Doomsday ‘Preppers’ Warn of Hard Times Ahead As Preparedness Goes Mainstream  

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The EpochTimes

Food scarcity. Food vouchers. Food riots and flash mobs.

All of that’s coming—and soon, says Texas-based food scientist and “Health Ranger” podcaster Mike Adams, who sees dire events unfolding in America in the short term.

His advice: people need to get prepared now. “The thing to really watch for is the food inflation,” Adams said. “My position is we’re going to see food riots in America before the end of this year. We’re going to see flash mobs in grocery stores—especially for meat products. “Grocery stores are going to respond with increased security and checkpoints. At some point, we’re probably going to see an attempt at price controls and rationing.

“And not on everything—certain types of things. It’s almost certain that the rationing they will attempt to enforce with a vaccine passport app that becomes a food rationing app,” Adams told The Epoch Times. Adams is not alone in his predictions of hard times coming to America—and the world. With food production buckling under the weight of runaway inflation, skyrocketing fuel costs, and fertilizer shortages, much of what’s in store is already “built-in.”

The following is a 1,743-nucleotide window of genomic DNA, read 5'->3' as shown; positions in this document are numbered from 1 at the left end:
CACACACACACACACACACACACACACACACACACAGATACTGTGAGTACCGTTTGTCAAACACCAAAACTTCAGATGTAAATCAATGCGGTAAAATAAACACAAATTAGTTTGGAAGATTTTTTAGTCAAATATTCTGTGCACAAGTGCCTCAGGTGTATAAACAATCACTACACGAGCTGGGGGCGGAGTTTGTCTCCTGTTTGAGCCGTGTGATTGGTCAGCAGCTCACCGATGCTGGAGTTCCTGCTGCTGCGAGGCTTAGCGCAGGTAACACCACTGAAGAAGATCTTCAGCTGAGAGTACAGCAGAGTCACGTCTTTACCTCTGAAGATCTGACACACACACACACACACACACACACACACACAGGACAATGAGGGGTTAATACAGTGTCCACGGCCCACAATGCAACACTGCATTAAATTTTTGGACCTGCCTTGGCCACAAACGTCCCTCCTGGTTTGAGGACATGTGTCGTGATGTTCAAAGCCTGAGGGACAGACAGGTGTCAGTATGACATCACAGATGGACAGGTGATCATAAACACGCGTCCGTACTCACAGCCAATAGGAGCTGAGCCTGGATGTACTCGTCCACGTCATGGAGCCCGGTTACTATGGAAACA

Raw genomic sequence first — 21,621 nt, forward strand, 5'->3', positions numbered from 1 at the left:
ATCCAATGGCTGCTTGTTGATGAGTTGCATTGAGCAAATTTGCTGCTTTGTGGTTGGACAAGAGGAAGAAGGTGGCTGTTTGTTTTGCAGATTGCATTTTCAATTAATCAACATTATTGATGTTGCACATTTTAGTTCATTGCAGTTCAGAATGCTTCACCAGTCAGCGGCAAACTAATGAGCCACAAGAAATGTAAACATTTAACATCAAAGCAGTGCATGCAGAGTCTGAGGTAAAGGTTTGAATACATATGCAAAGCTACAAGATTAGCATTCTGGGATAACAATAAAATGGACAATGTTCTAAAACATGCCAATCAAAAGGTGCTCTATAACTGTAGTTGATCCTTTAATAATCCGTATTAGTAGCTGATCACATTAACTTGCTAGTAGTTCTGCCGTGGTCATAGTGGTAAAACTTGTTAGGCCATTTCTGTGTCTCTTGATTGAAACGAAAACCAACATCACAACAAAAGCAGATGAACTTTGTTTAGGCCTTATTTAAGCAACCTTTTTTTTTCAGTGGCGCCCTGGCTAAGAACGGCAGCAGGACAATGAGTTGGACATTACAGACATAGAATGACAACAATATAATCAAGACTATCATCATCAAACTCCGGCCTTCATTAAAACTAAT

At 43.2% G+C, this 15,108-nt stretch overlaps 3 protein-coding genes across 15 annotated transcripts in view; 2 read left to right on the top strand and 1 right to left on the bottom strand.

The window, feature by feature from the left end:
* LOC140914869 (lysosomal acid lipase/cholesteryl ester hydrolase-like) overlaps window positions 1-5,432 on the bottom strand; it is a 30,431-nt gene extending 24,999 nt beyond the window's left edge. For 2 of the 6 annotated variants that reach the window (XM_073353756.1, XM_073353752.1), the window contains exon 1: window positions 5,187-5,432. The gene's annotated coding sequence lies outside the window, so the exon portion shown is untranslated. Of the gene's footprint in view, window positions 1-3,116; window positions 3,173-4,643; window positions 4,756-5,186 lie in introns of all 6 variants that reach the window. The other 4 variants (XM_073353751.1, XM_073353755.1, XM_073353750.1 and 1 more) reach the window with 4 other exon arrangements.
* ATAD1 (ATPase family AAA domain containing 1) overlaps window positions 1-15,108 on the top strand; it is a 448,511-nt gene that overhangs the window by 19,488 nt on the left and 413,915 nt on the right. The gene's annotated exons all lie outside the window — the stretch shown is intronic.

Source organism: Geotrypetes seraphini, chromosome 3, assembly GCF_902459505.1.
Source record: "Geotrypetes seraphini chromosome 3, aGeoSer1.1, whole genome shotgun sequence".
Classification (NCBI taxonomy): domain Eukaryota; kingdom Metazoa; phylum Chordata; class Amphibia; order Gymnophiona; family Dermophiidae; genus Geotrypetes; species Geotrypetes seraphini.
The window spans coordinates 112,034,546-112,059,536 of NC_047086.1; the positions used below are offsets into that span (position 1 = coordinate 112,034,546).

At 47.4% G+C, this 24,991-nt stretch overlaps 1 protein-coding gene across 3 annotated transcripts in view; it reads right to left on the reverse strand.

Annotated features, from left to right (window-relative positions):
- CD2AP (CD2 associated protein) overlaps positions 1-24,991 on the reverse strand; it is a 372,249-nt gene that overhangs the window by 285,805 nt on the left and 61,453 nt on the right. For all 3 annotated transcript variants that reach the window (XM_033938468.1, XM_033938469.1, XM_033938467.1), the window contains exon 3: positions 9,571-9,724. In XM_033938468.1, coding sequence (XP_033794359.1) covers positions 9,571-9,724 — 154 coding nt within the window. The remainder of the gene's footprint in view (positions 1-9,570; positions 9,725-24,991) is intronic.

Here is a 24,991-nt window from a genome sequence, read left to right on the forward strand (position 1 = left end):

Unfertile Ground

In North America two years ago, it cost around $200 an acre to fertilize a 1,000-acre commercial farm, Adams said. Right now, with spring planting, farmers can expect to pay $1,200 to $2,000 an acre. And consumers will pay for it in higher prices for basic necessities. “Many farmers are deciding not to plant. In addition, the diesel fuel prices and diesel fuel scarcity is going into their equation whether they should plant,” Adams said.

The upshot, he said, is that fewer farmers are planting, which means less food to go around. As a food scientist Adams is a big proponent of clean, organically grown food free of heavy metals, which he makes available through the online sale of “Ranger Buckets.” The demand for his products has seen extremely high since the COVID-19 lockdown began in 2020. Adams said it takes on average six to eight weeks to produce 2,000 buckets, which typically sell out within 30 minutes to three hours.

Read more at the Epoch Times

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